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How to configure SELinux for applications and services

Admins need to follow six steps to configure SELinux properly to run applications and services. This tutorial walks you through how to configure the security system.

Security-Enhanced Linux is a powerful security system that is enabled, by default, on most Linux distributions based on RHEL. Admins and users often disable SELinux, even though that's not the best option.

SELinux can make it a challenge to get newly installed or custom applications to run because it blocks them from having access to certain directories in the file system hierarchy. Instead of disabling SELinux, the better option is to configure the security system so applications and services can function as expected. This is especially important when you have an application or service that requires a nonstandard configuration.

Take, for example, the Apache web server. Apache on RHEL-based distributions defaults to the /var/httpd directory as the document root and ports 80 (for HTTP) and 443 (for HTTPS) when installed.

Admins who want to use a different directory and port for a website might opt for /srv as the document root and port 8080. Out of the box, SELinux denies those nonstandard options, so they must be configured to work properly.

How to configure SELinux for nonstandard configurations

To configure SELinux, you need a running instance of a Linux distribution that uses the system, such as Rocky Linux, AlmaLinux or RHEL. You also need a user with sudo privileges.

1. Install Apache

The first thing to do is install the Apache web server. Log in to your Linux server, or connect to it via SSH and install the necessary software with the following command:

sudo dnf install httpd -y

When that installation completes, start and enable the service with the following:

sudo systemctl enable --now httpd

Next, install two more packages related to SELinux, with the following command:

sudo dnf install policycoreutils-python-utils setroubleshoot -y

2. Check the default ports

To verify SELinux is allowing Apache to serve sites via the default ports, issue the following command:

sudo semanage port -l | grep http

You should see output that looks like this:

http_cache_port_t    tcp 8080, 8118, 8123, 10001-10010
http_cache_port_t udp 3130
http_port_t tcp 80, 81, 443, 488, 8008, 8009, 8443, 9000
pegasus_http_port_t tcp 5988
pegasus_https_port_t tcp 5989

The good news is that Apache is already listening on both 80 and 8080. If you want to serve it up on port 8088, make the following changes.

Open the Apache configuration file with the following command:

sudo nano /etc/httpd/conf/httpd.conf

The first thing to do is change the port. Look for the following line:

Listen 80

Change that line to the following:

Listen 80
Listen 8088

3. Change the document root

First, change the document root. Look for the following line:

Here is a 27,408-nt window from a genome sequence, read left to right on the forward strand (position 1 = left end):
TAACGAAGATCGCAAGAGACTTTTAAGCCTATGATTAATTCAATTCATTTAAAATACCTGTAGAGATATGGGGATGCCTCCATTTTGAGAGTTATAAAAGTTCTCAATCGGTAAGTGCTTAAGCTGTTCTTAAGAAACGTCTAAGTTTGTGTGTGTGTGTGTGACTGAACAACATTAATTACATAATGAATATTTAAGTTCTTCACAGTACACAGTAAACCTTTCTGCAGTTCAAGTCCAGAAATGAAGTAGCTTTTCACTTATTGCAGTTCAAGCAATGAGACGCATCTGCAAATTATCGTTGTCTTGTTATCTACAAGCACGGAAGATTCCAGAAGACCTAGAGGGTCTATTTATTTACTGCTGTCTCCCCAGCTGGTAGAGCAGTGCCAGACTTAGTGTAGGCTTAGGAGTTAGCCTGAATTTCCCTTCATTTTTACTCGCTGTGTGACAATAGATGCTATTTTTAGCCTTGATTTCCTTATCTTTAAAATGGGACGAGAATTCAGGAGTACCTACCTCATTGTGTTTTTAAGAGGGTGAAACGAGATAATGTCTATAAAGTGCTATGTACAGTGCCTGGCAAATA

DocumentRoot "/var/www/html"

Change that line to the following:

DocumentRoot "/srv/www"

Save and close the file.

Create the new document root with the following command:

sudo mkdir /srv/www

Give the directory write permissions with the following:

sudo chmod -R ug+w /srv/www

Then, create an index file with the following:

sudo nano /srv/www/index.html

In that file, paste the following:

<!DOCTYPE html>

<h1>Apache Welcome Page</h1>
<p>Welcome to Apache.</p>


Save and close the file.

4. Restart Apache

In order to restart Apache, make SELinux aware of the new port. For that, use the semanage command -- the tool used to manage SELinux policies:

sudo semanage port -a -t http_port_t -p tcp 8088

Restart Apache with the following:

sudo systemctl restart httpd

5. Make SELinux aware of the directory

Even with the new port added, you aren't able to access the index.html page in /srv/www because you need to make SELinux aware of the new directory. To do this, first compare the directories with the following command:

sudo matchpathcon /var/www/html /srv/www

The /var/www/html directory listing should look like this:

/var/www/html system_u:object_r:httpd_sys_content_t:s0

Match those SELinux contexts so /srv/www is listed as httpd_sys_content_t. Change the SELinux type for the new directory with the following:

sudo semanage fcontext -a -t httpd_sys_content_t "/srv/www(/.*)?"

The fcontext option manages file context mapping definitions, which is essential in enabling nonstandard directories for a service. Following that change, relabel the /srv directory recursively with the restorecon command that restores default SELinux security contexts:

sudo restorecon -RFvv /srv/

6. Open port 8088 via the firewall

Finally, open port 8088 via the firewall with the following commands:

sudo firewall-cmd --permanent --zone=public --add-port=8088/tcp
sudo firewall-cmd --reload

At this point, if you open a web browser on your LAN to http://SERVER:8088 -- where SERVER is the IP address of the hosting server -- you see the content of the new index.html. If SELinux was not made aware of the new port and document root, Apache wouldn't start or be able to serve up the new location.

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